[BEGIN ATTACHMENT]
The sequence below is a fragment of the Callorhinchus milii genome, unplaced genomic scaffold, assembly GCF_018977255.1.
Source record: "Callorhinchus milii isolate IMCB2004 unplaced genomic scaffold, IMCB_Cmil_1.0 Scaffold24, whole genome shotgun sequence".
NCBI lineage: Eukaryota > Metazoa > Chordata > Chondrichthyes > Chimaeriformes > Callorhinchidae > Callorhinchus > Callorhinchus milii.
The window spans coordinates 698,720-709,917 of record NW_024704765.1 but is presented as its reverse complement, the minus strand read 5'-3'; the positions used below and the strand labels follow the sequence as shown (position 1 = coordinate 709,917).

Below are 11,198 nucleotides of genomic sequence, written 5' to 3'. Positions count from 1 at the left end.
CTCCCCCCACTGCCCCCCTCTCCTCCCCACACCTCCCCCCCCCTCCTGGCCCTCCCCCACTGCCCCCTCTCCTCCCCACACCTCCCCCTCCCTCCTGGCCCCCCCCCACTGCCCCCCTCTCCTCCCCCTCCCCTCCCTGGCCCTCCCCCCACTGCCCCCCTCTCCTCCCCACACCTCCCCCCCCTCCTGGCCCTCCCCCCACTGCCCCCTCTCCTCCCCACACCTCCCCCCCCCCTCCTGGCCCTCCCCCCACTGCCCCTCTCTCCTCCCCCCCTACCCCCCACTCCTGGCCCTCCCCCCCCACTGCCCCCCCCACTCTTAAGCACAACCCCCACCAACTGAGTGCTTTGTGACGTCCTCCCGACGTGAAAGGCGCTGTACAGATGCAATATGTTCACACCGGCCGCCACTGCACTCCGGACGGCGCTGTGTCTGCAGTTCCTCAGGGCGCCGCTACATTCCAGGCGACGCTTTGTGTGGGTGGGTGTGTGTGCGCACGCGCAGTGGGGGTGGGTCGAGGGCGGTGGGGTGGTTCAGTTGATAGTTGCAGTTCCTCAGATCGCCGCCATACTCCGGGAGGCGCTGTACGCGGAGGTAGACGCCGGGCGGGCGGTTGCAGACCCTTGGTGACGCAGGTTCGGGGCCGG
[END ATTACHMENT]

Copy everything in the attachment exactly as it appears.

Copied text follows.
The sequence below is a fragment of the Callorhinchus milii genome, unplaced genomic scaffold, assembly GCF_018977255.1.
Source record: "Callorhinchus milii isolate IMCB2004 unplaced genomic scaffold, IMCB_Cmil_1.0 Scaffold24, whole genome shotgun sequence".
NCBI lineage: Eukaryota > Metazoa > Chordata > Chondrichthyes > Chimaeriformes > Callorhinchidae > Callorhinchus > Callorhinchus milii.
The window spans coordinates 698,720-709,917 of record NW_024704765.1 but is presented as its reverse complement, the minus strand read 5'-3'; the positions used below and the strand labels follow the sequence as shown (position 1 = coordinate 709,917).

Below are 11,198 nucleotides of genomic sequence, written 5' to 3'. Positions count from 1 at the left end.
CTCCCCCCACTGCCCCCCTCTCCTCCCCACACCTCCCCCCCCCTCCTGGCCCTCCCCCACTGCCCCCTCTCCTCCCCACACCTCCCCCTCCCTCCTGGCCCCCCCCCACTGCCCCCCTCTCCTCCCCCTCCCCTCCCTGGCCCTCCCCCCACTGCCCCCCTCTCCTCCCCACACCTCCCCCCCCTCCTGGCCCTCCCCCCACTGCCCCCTCTCCTCCCCACACCTCCCCCCCCCCTCCTGGCCCTCCCCCCACTGCCCCTCTCTCCTCCCCCCCTACCCCCCACTCCTGGCCCTCCCCCCCCACTGCCCCCCCCACTCTTAAGCACAACCCCCACCAACTGAGTGCTTTGTGACGTCCTCCCGACGTGAAAGGCGCTGTACAGATGCAATATGTTCACACCGGCCGCCACTGCACTCCGGACGGCGCTGTGTCTGCAGTTCCTCAGGGCGCCGCTACATTCCAGGCGACGCTTTGTGTGGGTGGGTGTGTGTGCGCACGCGCAGTGGGGGTGGGTCGAGGGCGGTGGGGTGGTTCAGTTGATAGTTGCAGTTCCTCAGATCGCCGCCATACTCCGGGAGGCGCTGTACGCGGAGGTAGACGCCGGGCGGGCGGTTGCAGACCCTTGGTGACGCAGGTTCGGGGCCGG